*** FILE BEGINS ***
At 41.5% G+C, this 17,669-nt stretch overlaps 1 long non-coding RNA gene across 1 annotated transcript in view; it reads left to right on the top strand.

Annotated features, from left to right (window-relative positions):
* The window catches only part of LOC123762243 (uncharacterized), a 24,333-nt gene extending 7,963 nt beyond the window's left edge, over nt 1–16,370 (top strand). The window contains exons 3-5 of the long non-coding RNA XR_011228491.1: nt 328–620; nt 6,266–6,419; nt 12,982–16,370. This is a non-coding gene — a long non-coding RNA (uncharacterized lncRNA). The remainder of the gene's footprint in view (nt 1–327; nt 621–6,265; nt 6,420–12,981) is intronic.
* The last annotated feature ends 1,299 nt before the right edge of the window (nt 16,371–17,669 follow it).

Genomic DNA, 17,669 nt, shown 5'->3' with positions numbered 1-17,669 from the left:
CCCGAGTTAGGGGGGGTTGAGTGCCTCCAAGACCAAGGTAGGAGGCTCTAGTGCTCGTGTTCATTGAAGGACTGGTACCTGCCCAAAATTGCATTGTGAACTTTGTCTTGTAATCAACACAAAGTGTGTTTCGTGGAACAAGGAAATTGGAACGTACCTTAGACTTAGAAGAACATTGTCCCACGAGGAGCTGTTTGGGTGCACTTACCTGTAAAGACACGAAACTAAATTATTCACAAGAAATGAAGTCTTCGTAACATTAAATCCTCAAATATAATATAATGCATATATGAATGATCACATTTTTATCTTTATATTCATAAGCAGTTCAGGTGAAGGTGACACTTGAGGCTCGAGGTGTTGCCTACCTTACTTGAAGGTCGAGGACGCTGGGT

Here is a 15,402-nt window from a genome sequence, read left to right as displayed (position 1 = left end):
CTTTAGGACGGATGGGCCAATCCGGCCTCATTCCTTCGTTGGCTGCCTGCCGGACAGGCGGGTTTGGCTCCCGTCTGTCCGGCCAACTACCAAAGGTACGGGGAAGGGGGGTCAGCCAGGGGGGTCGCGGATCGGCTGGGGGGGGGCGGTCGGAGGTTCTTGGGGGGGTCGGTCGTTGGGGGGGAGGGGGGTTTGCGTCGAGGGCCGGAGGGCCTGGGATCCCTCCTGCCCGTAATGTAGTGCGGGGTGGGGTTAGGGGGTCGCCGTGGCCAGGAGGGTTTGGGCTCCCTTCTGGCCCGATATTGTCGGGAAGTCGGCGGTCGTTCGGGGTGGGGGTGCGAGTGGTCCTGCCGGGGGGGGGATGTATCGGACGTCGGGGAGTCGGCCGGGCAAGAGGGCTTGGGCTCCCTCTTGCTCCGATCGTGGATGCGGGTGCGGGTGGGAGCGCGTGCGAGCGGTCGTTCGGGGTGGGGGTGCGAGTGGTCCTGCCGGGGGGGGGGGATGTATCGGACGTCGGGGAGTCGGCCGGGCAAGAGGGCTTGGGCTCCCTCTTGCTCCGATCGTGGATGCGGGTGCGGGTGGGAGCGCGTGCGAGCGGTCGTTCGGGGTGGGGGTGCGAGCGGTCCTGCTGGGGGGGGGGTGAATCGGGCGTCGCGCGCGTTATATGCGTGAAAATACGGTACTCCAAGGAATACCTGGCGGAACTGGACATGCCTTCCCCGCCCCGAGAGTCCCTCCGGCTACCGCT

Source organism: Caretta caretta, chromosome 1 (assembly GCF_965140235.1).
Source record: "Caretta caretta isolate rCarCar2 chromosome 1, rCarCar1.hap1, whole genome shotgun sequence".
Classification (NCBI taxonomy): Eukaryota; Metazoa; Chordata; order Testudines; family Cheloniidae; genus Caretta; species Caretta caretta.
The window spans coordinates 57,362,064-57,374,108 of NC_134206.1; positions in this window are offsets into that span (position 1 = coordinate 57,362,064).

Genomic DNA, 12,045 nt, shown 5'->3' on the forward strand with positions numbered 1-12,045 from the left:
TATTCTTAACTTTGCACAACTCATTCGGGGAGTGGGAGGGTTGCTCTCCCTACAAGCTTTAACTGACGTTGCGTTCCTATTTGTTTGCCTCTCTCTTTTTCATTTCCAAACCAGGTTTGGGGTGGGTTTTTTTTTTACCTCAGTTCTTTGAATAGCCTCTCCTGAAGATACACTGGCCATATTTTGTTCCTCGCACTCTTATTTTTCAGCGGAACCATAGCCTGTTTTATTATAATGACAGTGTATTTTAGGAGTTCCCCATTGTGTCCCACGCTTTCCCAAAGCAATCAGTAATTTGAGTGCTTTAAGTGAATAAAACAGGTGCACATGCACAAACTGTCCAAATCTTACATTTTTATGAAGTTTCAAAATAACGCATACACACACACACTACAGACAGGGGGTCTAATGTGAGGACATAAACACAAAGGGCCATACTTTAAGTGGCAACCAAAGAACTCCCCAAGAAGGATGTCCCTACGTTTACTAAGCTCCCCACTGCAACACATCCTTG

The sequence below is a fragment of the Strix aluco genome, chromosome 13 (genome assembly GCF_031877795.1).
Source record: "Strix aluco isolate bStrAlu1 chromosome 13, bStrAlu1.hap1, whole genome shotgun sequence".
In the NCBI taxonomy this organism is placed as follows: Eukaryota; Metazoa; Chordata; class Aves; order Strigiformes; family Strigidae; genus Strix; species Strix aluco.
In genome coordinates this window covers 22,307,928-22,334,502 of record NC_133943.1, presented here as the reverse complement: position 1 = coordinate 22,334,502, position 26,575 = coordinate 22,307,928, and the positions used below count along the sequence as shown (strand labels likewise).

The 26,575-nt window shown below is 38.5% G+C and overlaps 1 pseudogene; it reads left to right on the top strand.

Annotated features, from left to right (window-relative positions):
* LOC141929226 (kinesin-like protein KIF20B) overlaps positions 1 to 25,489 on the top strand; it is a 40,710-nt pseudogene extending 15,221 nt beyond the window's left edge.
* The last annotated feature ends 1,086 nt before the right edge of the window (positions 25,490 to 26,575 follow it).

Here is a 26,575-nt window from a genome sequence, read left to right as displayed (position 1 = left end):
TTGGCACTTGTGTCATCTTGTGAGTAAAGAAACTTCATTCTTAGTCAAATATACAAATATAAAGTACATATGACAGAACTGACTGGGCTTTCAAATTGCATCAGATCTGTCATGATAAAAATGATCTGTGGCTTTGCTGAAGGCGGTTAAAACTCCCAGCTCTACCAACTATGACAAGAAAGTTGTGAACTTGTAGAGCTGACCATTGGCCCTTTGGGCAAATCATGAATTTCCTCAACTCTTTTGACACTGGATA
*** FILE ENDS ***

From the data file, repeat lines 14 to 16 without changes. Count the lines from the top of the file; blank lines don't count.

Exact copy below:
TATTCTTAACTTTGCACAACTCATTCGGGGAGTGGGAGGGTTGCTCTCCCTACAAGCTTTAACTGACGTTGCGTTCCTATTTGTTTGCCTCTCTCTTTTTCATTTCCAAACCAGGTTTGGGGTGGGTTTTTTTTTTACCTCAGTTCTTTGAATAGCCTCTCCTGAAGATACACTGGCCATATTTTGTTCCTCGCACTCTTATTTTTCAGCGGAACCATAGCCTGTTTTATTATAATGACAGTGTATTTTAGGAGTTCCCCATTGTGTCCCACGCTTTCCCAAAGCAATCAGTAATTTGAGTGCTTTAAGTGAATAAAACAGGTGCACATGCACAAACTGTCCAAATCTTACATTTTTATGAAGTTTCAAAATAACGCATACACACACACACTACAGACAGGGGGTCTAATGTGAGGACATAAACACAAAGGGCCATACTTTAAGTGGCAACCAAAGAACTCCCCAAGAAGGATGTCCCTACGTTTACTAAGCTCCCCACTGCAACACATCCTTG

The sequence below is a fragment of the Strix aluco genome, chromosome 13 (genome assembly GCF_031877795.1).
Source record: "Strix aluco isolate bStrAlu1 chromosome 13, bStrAlu1.hap1, whole genome shotgun sequence".